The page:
The Sigbee Depot, (Part: III of VIII)

Abner’s legs began to burn from the effort of holding perfectly still in front of the depot building. The moon’s silver light cast an incandescent glow around the open area where he was hiding—half-crouched—between the building’s brick façade and the defunct train tracks. To his left, bushy weeds crowded in amongst the rusted rails before disappearing into the leafy darkness of the trees surrounding the abandoned complex. Large overhead doors—meant for driving cargo loaders through—covered nearly the entire front of the building except for a single pedestrian door halfway down the wall.

He had only been ten feet away from the lone door when it suddenly swung open, forcing him to freeze as the tranquil night exploded in bright orange light and the steady roaring of a running motor from within the building. He watched as the same tall man the boys had seen earlier emerged from the doorway, still holding the lantern. The man hadn’t noticed him crouched beside the building—almost close enough to touch—and now Abner could see his features clearly.   

The man looked to be in his late 40’s, with dark, close-cropped hair. His angular face was covered in a coarse stubble except for where his thin lips were drawn into a taut pink line. He wore a pair of safety goggles pulled up onto his forehead, and Abner could smell the bitter aroma of medicine intermixed with stale cigarette smoke coming off his lab coat.   

Abner watched as the man briefly stopped to tuck some loose papers under his arm, then—as suddenly as he had appeared—the man left. Still gently swinging the little lantern, he walked back to the other building and away from Abner, his shoes crunching on the gravel underfoot. He had only gone a few steps when the door beside him swung closed, and the noise made Abner gasped in surprise.

The lantern never stopped swinging though, and soon it and the man disappeared around the adjacent building, allowing the darkness to pour back into the empty depot yard. When he was gone, Abner finally sank to the ground in exhaustion, groaning quietly in pain. A moment later, as he sat there rubbing his legs, Elbert materialized from the darkness, crouching low as he trotted closer.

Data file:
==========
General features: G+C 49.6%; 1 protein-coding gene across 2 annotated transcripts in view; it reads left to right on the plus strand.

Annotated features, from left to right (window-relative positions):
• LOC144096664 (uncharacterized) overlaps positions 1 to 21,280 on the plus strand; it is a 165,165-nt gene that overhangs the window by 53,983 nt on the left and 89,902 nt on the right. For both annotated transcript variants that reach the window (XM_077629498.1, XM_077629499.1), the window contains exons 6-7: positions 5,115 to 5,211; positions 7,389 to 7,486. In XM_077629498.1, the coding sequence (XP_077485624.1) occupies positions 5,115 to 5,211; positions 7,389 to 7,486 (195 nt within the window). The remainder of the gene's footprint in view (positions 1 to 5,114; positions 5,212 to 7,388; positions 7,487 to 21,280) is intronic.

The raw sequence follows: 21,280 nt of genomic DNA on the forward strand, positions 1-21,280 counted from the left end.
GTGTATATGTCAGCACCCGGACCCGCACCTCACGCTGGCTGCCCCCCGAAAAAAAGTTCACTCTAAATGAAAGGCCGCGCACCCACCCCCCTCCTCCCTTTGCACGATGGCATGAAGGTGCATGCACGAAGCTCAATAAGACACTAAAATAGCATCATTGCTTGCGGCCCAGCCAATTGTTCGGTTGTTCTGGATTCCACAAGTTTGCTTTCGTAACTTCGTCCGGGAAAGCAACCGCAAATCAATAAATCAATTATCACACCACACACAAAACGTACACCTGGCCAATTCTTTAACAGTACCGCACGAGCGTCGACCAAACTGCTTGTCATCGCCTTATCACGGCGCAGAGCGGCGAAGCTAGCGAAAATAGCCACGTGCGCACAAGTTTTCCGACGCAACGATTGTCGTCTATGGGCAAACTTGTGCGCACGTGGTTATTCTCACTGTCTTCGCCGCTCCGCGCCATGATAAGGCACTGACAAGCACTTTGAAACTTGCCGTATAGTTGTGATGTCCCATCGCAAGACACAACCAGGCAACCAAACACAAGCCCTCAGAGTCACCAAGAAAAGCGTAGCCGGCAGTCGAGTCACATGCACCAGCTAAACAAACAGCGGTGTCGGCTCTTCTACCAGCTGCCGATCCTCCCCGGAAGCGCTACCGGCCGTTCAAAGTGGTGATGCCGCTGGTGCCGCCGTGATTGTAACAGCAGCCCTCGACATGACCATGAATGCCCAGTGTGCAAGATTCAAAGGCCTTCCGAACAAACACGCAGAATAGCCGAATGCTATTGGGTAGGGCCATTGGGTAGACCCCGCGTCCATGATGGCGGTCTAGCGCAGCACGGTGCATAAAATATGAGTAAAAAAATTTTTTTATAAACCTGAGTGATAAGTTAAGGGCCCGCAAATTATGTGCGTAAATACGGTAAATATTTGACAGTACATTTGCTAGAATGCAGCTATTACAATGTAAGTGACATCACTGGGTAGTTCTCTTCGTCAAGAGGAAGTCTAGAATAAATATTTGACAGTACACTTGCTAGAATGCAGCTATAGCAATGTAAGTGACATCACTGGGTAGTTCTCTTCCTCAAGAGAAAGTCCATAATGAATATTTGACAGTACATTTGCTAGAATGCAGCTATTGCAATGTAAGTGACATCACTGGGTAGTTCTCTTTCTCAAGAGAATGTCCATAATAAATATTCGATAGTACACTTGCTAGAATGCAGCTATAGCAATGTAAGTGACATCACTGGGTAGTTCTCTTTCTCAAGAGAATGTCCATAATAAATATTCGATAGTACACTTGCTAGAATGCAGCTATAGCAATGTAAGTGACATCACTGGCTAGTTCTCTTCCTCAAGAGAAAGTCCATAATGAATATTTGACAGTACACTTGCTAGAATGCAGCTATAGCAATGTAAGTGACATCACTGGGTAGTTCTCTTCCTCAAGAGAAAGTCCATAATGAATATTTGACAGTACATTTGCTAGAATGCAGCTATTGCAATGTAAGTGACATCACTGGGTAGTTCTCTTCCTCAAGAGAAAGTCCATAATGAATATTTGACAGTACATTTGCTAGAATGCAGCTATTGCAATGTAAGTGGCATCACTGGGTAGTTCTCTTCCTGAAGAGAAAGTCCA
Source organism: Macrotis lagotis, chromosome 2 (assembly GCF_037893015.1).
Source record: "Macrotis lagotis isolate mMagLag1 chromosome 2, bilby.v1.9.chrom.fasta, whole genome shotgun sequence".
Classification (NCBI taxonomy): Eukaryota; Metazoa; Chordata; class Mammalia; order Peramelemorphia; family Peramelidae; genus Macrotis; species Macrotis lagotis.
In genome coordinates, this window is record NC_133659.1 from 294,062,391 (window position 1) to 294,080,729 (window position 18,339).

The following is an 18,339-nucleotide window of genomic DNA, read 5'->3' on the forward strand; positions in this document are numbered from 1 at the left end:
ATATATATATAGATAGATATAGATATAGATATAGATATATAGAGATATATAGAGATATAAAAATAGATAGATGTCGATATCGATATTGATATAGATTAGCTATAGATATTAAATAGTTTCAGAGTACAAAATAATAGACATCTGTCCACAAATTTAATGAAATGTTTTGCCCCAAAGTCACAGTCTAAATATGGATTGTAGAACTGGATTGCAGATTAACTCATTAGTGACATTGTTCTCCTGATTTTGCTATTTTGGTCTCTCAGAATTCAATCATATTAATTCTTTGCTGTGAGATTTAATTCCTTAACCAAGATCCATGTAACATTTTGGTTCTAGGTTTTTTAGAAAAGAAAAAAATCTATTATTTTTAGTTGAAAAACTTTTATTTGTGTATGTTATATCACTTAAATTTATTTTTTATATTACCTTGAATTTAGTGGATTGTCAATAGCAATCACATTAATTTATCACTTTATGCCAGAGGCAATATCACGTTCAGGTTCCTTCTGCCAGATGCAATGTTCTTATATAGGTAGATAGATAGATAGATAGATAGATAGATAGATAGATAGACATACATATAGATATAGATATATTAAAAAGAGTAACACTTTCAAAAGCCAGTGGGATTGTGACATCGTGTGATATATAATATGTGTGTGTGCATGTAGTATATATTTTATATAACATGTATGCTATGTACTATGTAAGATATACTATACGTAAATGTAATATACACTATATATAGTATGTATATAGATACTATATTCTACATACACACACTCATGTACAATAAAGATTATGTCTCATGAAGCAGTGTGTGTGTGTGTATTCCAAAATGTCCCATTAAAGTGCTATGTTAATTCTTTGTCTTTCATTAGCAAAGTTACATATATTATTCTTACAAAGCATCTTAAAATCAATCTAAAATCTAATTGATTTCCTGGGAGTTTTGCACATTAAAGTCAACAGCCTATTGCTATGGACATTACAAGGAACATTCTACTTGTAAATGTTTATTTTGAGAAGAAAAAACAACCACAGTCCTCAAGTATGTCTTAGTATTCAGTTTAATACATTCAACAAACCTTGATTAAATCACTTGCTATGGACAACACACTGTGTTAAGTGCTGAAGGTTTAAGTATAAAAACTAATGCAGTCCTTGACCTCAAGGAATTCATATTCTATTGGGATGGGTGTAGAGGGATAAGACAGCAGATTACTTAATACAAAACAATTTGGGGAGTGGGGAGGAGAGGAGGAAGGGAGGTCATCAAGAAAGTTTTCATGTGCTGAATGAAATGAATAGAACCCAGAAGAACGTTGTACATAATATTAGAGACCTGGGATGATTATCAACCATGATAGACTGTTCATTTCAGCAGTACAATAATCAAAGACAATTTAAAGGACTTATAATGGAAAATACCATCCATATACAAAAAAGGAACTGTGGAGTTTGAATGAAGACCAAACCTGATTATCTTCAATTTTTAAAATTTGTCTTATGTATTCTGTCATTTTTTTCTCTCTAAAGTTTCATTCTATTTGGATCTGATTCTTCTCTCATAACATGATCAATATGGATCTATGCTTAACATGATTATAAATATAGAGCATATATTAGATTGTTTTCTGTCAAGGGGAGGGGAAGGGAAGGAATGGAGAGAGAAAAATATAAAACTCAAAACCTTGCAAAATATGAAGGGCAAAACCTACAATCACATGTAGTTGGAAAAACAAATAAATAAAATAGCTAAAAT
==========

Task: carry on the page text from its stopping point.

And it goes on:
“Jesus,” he whispered as he came up to him, “is that close enough? Can we get out of here now?”

Abner rolled his eyes and got up to his knees. “No, I told you: I want to see what he’s doing in there. You didn’t have to follow me back here—I told you that too.”

“I followed you because you’re going to get yourself into deep shit—or worse,” said Elbert, getting angry.

“From a guy in a lab coat and goggles? I think I’ll be okay. What’s he going to do if I just sprint off into the woods? Nothing. He wouldn’t even know who I was. I don’t plan on it coming to that though, I just want to know what he’s doing in there.”

“Fine. Have it your way. I’m out of here—I’ll be back at the truck,” said Elbert.

Abner scoffed under his breath and said, “whatever, if you’re going, go now then because he’s gonna be back any minute.”

Elbert just let out an exasperated huff and turned back for the corner of the building. Maybe he’ll learn a lesson this time, he thought as he slipped back around the corner, still crouched over. He glanced around the edge of the building one last time and saw Abner slip through the door of the building. Idiot, he thought before pushing into the weeds.


The abrupt change from darkness into light burned Abner’s eyes, and for a moment he was blinded as he entered the depot building. He slowly closed the door behind him, and—as his vision returned—looked around the room. A bare bulb overhead was the only source of light, its orange glow fading to darkness just past the entranceway. Now inside, he saw that the entire building was little more than a brick shell, and he could sense the vastness surrounding him.

At once he saw the source of the humming noise he and Elbert heard from outside: on the far side of the room, a portable generator sat running, its pale blue exhaust drifting high above to the ceiling. An electric cable ran from the side of the generator to a small metal box mounted to the wall, and Abner guessed the man was piggy-backing on the depot’s old wiring to power the building using the generator.

There were a few old pallets and broken crates scattered around the floor, but otherwise it looked as though the large building was empty. What industrial debris did remain was blanketed in the thick gray dust that only accumulates in decades of stagnant air. All around the floor, piles of bird droppings—each one generations in height—stood like testimonial monuments to neglect and abandonment. Confused, Abner was just about to turn and leave when he saw footprints in the dusty floor leading away from the doorway.